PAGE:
A Few Fascinating Feline Facts

Who doesn’t love cats? At Willard, it goes without saying that we do. If you’ve decided to bring a frisky feline into your life, make sure to come and see us for regular check-ups, vaccinations, and immunizations. In the meantime, we’ve put together a short list of fascinating facts regarding our furry feline friends.

  • Cats are currently the most popular pet in the world. Although cat ownership has commonly been associated with women, a 2007 Gallup poll reported that men and women were equally likely to own a cat.
  • Cats have acute hearing. Not only can they hear sounds too faint for humans to perceive, they can also hear sounds in higher frequency. This helps them hunt, since the usual prey of cats make high-frequency noises.
  • Cat communication includes the use of a variety of vocalizations, including meowing, purring, trilling, hissing, growling, and grunting.
  • A genetic study in 2007 revealed that all house cats are descended from as few as five female African Wildcats c. 8000 BCE, in the Middle East.
  • Unlike human arms, cat forelimbs are attached to the shoulder by free-floating clavicle bones, which allow them to pass their body through any space into which they can fit their heads.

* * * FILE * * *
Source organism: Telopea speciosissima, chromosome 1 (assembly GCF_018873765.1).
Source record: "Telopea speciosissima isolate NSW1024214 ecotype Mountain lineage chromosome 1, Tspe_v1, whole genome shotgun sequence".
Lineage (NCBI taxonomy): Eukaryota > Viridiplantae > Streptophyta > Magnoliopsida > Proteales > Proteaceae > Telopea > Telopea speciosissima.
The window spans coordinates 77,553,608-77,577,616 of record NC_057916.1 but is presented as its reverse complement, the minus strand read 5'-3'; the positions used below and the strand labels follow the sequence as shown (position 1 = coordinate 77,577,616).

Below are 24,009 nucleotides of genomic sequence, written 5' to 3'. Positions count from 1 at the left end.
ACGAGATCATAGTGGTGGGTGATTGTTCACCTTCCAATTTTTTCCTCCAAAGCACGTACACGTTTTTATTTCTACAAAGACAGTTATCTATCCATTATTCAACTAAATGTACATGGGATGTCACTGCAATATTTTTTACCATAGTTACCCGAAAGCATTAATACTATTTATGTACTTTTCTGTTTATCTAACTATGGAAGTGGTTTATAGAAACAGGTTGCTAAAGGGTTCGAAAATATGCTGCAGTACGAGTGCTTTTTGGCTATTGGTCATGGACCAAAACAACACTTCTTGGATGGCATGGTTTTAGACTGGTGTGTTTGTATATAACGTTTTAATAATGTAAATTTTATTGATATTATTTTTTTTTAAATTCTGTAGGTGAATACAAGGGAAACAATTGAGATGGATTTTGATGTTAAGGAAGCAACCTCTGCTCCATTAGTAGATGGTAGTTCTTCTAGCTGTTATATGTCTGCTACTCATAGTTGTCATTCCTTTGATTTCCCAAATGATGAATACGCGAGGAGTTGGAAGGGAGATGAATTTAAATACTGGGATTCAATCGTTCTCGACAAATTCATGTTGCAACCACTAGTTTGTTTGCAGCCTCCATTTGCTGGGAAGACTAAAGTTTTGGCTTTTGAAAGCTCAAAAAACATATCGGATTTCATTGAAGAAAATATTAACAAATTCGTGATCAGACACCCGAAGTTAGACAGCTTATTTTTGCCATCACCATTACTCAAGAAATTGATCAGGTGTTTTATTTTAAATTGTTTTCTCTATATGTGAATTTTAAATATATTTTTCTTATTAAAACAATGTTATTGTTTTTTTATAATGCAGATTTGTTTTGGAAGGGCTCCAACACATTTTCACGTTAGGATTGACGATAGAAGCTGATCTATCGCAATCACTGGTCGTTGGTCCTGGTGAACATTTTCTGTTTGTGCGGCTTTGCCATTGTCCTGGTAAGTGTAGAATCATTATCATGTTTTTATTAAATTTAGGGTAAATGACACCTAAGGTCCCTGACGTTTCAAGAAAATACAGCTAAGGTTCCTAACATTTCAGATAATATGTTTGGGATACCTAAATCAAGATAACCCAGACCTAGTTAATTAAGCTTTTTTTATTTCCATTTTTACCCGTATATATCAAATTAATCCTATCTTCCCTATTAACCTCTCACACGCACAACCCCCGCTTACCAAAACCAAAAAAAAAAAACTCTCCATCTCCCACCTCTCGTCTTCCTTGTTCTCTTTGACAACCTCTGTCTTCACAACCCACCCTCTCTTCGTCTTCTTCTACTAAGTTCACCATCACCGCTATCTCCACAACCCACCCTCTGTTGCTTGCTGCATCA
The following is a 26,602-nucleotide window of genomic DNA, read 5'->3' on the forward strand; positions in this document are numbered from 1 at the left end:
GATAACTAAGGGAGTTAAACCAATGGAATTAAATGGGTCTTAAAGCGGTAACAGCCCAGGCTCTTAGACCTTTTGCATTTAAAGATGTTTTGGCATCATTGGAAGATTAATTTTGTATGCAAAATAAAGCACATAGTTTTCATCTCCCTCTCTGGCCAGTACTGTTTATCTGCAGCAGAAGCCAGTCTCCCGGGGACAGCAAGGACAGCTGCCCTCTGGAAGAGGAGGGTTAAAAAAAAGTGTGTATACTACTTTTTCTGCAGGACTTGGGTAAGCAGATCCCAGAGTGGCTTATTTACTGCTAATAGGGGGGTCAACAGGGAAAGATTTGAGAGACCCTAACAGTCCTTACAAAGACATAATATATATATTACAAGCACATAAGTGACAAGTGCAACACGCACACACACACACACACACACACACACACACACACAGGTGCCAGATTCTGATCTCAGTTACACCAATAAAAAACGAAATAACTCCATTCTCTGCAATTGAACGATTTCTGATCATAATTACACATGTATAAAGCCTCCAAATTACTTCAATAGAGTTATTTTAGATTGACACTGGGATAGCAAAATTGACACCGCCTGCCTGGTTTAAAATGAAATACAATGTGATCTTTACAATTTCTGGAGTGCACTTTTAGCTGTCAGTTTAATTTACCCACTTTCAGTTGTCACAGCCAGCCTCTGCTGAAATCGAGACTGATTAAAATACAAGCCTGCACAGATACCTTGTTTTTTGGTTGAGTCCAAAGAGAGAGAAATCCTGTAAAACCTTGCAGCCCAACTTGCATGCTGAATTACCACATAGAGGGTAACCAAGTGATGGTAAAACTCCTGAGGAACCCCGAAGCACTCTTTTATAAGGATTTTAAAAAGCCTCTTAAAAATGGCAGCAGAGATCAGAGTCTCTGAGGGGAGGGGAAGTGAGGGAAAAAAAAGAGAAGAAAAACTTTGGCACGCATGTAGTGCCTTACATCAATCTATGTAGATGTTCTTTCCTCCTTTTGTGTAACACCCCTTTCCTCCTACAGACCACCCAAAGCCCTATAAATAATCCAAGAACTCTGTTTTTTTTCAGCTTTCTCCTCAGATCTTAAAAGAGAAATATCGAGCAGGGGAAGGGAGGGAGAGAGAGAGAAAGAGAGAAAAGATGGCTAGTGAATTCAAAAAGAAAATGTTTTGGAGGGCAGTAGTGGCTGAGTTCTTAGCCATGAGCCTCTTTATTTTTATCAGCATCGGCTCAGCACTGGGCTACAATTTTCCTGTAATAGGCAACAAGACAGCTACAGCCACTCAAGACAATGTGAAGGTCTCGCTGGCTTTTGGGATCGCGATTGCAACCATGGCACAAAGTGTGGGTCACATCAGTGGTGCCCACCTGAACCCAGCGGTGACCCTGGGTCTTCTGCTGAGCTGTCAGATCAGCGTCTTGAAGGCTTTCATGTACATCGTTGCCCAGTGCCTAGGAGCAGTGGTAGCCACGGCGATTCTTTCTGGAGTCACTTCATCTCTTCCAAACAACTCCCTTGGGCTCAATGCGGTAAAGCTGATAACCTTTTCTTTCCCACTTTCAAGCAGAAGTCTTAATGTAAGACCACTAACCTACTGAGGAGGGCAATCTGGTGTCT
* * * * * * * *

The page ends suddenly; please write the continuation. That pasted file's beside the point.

• Cats, like dogs, are digitigrades, which means they walk directly on their toes.
  • Owing to a mutation in an early cat ancestor, cats are unable to taste sweetness. Their taste buds instead respond to amino acids, bitter tastes, and acids.
  • The average life expectancy for male indoor cats is approximately 12 to 14 years; females usually live a year or two longer. However, there have been reports of cats reaching into their 30s, with the oldest known cat, Creme Puff, dying at a verified age of 38.
  • When fighting, cats make themselves appear more impressive and threatening by raising their fur, arching their backs, and turning sideways, thus increasing their apparent size. Often, the ears are pointed down and back to avoid damage to the inner ear, and potentially listen for any changes behind them while focused forward.
  • Cats tend to play with toys more when they are hungry.


If you’ve got a cat in your life and you’d like to learn more about him or her, contact Willard today!

For more than 20 years, Willard Veterinary Clinic has provided dedicated veterinary care for the communities of Quincy, Boston, Dorchester, Milton, Braintree, Weymouth, Canton, Randolph, Hingham, Abington, Hanover, and Rockland. Contact us to see why we’re different!

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